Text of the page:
All the patients had recently returned from Wuhan, China, where the virus originated. More than 6,000 people have been infected in China, officials say, with more than 130 deaths worldwide.
While the three patients in Canada are in isolation and officials say the risk remains low, Canada’s approach to addressing the mysterious coronavirus has been driven by the lessons learned during the SARS outbreak more than 16 years ago.
Severe acute respiratory syndrome (SARS) was another respiratory coronavirus that originated in China, infecting more than 8,000 people worldwide and killing more than 900.
Outside of Asia, Canada was hit the hardest by SARS, accounting for 438 suspected cases and 44 deaths. The virus was an unprecedented challenge to modern healthcare systems, especially in Toronto where the cases were concentrated.
Nearly 17 years later, experts say Canadian healthcare workers are better trained, global communication has improved, more efficient plans are in place for outbreaks and there has been a “revolution” in virus detection – although testing is still far from instantaneous.
Following the SARS outbreak, Canada established a committee to assess how the system responded to the illnesses and suggest improvements. Its report, Learning From SARS, found one of the biggest challenges was that SARS resembled many other respiratory infections, and there was no reliable lab test for the virus, so it was, therefore, hard to diagnose.
The toll it took on healthcare workers was especially devastating; 100 were infected and three died. They worked under intense pressure and fear of contracting the new and deadly virus.
While working to contain SARS in Toronto in 2003, Dr Allison McGeer contracted the virus, and survived. She said the key difference between the 2019 novel coronavirus and SARS is the ability to test patients.
“When SARS first started arriving, we had no capacity to know whether somebody had SARS or something else because there was no diagnostic test for it, so everyone had to be treated as if they might have SARS,” she told Al Jazeera. “And that, of course, is much more difficult – it’s an enormous load on the system. Now, you come in, we think you might have SARS, you get a test, we find out.”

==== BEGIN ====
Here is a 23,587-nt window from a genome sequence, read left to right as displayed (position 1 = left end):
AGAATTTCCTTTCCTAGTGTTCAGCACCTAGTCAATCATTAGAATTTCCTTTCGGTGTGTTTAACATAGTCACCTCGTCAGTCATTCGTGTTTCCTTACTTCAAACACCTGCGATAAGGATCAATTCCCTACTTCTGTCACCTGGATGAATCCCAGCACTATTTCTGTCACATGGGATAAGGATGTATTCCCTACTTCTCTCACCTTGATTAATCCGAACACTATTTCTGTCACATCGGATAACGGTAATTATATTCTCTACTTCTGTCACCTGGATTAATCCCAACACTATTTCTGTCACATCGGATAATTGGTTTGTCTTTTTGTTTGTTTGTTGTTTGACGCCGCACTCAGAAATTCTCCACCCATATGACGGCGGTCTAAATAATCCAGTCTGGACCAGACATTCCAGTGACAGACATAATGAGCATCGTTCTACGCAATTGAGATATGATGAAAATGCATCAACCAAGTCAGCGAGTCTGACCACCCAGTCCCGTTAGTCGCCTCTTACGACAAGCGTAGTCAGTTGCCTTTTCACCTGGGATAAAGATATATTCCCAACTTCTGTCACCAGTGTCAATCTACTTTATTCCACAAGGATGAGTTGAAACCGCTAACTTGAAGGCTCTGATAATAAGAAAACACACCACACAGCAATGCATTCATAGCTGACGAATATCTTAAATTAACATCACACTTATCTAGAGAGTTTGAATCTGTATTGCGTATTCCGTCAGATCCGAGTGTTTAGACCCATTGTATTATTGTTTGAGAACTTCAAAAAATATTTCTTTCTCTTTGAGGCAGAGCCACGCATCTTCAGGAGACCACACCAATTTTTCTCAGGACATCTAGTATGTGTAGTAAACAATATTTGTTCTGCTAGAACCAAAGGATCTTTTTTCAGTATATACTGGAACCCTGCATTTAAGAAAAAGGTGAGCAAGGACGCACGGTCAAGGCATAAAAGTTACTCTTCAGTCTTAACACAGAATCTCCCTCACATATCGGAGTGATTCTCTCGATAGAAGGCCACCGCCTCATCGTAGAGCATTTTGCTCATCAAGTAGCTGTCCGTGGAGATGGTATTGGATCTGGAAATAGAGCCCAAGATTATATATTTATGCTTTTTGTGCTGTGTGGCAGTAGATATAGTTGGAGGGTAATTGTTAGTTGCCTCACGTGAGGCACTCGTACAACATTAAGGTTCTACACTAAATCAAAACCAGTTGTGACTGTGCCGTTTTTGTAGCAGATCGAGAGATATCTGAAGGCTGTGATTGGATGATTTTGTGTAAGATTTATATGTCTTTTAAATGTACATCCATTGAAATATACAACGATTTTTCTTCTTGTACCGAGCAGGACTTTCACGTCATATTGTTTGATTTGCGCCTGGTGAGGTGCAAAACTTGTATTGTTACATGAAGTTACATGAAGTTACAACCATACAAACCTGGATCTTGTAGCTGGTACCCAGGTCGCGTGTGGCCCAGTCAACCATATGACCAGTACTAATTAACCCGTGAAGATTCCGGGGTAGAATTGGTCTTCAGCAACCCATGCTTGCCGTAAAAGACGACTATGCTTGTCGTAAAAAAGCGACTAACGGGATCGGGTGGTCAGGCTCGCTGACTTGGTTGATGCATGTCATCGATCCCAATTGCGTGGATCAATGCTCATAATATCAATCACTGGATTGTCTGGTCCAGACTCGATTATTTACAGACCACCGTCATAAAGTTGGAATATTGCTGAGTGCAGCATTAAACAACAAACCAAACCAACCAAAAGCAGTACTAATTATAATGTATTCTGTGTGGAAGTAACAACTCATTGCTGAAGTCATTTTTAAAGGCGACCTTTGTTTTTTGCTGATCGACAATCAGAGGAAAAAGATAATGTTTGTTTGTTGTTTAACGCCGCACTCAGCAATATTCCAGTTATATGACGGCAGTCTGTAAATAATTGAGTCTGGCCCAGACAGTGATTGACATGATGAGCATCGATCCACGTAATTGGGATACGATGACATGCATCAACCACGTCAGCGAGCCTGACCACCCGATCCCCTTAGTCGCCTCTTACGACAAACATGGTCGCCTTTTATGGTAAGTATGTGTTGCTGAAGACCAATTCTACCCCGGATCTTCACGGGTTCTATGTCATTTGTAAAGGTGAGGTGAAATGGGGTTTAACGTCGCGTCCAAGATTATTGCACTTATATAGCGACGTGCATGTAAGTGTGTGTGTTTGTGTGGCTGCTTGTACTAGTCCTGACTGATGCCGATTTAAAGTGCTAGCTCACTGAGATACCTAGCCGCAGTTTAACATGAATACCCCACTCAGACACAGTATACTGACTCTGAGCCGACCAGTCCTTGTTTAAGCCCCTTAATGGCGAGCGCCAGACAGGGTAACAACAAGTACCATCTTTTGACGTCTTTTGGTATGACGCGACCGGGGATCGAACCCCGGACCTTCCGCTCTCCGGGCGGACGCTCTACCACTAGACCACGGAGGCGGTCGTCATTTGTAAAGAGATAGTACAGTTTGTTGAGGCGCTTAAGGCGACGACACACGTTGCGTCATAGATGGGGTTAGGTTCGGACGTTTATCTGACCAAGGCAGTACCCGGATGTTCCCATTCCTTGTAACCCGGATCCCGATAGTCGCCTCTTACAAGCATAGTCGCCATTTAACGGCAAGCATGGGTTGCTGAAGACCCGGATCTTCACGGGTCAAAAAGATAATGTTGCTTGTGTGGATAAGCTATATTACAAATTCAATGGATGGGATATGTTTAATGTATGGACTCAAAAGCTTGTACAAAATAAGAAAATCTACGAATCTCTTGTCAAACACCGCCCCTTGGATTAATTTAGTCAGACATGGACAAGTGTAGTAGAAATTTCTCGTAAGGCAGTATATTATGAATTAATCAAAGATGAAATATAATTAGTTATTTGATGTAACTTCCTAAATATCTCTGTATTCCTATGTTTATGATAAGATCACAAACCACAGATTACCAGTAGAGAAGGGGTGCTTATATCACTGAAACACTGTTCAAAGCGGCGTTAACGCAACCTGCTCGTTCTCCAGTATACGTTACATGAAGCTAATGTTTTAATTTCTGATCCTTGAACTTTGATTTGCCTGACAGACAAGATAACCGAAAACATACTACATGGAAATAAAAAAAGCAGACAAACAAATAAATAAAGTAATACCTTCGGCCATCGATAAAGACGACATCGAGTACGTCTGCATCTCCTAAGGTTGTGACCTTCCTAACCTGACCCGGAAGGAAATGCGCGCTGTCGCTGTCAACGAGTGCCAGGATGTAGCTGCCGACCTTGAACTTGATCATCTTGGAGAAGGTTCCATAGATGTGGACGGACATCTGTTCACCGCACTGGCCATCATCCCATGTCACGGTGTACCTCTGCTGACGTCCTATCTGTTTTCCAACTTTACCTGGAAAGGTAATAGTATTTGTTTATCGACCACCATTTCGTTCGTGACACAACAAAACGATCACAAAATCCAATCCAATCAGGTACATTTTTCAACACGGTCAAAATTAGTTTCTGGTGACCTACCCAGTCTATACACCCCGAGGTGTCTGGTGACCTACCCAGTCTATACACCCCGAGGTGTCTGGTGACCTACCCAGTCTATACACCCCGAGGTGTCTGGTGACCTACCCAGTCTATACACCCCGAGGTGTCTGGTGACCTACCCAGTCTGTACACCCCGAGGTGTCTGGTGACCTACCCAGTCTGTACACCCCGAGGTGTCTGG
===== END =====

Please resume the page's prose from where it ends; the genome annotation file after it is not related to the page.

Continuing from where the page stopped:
The science of detecting and sequencing viruses has vastly improved since SARS, McGeer said. On December 31, 2019, the World Health Organization (WHO) became aware of several cases of pneumonia in Wuhan that did not match other known viruses. On January 7, Chinese authorities confirmed to WHO that they had a new coronavirus, which has temporarily been named 2019-nCoV. Chinese health officials published the genetic sequence of the virus online, allowing other health agencies to develop diagnostic tests.
“In the last 17 years, there’s been a revolution in viral diagnostics, and so the concept that you could identify a virus and have it sequenced and post the sequence in a week 15 years ago was completely out of the question,” McGeer said.
“It’s this really rapid evolution of the ability to sequence DNA and RNA and the development of pipelines to put those sequences together and make sense of them,” she added. “So, a big piece of it is just straight technology, but the second piece is about sharing information.”
Another major issue during the SARS outbreak was the sharing of basic information.
The virus now known as SARS broke out in China in November 2002, but Chinese officials did not report it to WHO until February 2003, actively covering up its spread.
With the novel coronavirus, Chinese officials initially said the virus was under control, leading to accusations that China was slow to act. Wuhan police arrested eight people for spreading “falsehoods” about the virus online, and detained journalists reporting on the outbreak. But on January 19, a Communist Party newspaper warned against concealing cases, and the next day a Chinese health official stated on a CCTV news programme that people should avoid Wuhan. After that, it appears China became more transparent about the threat, and Chinese scientists made their research public.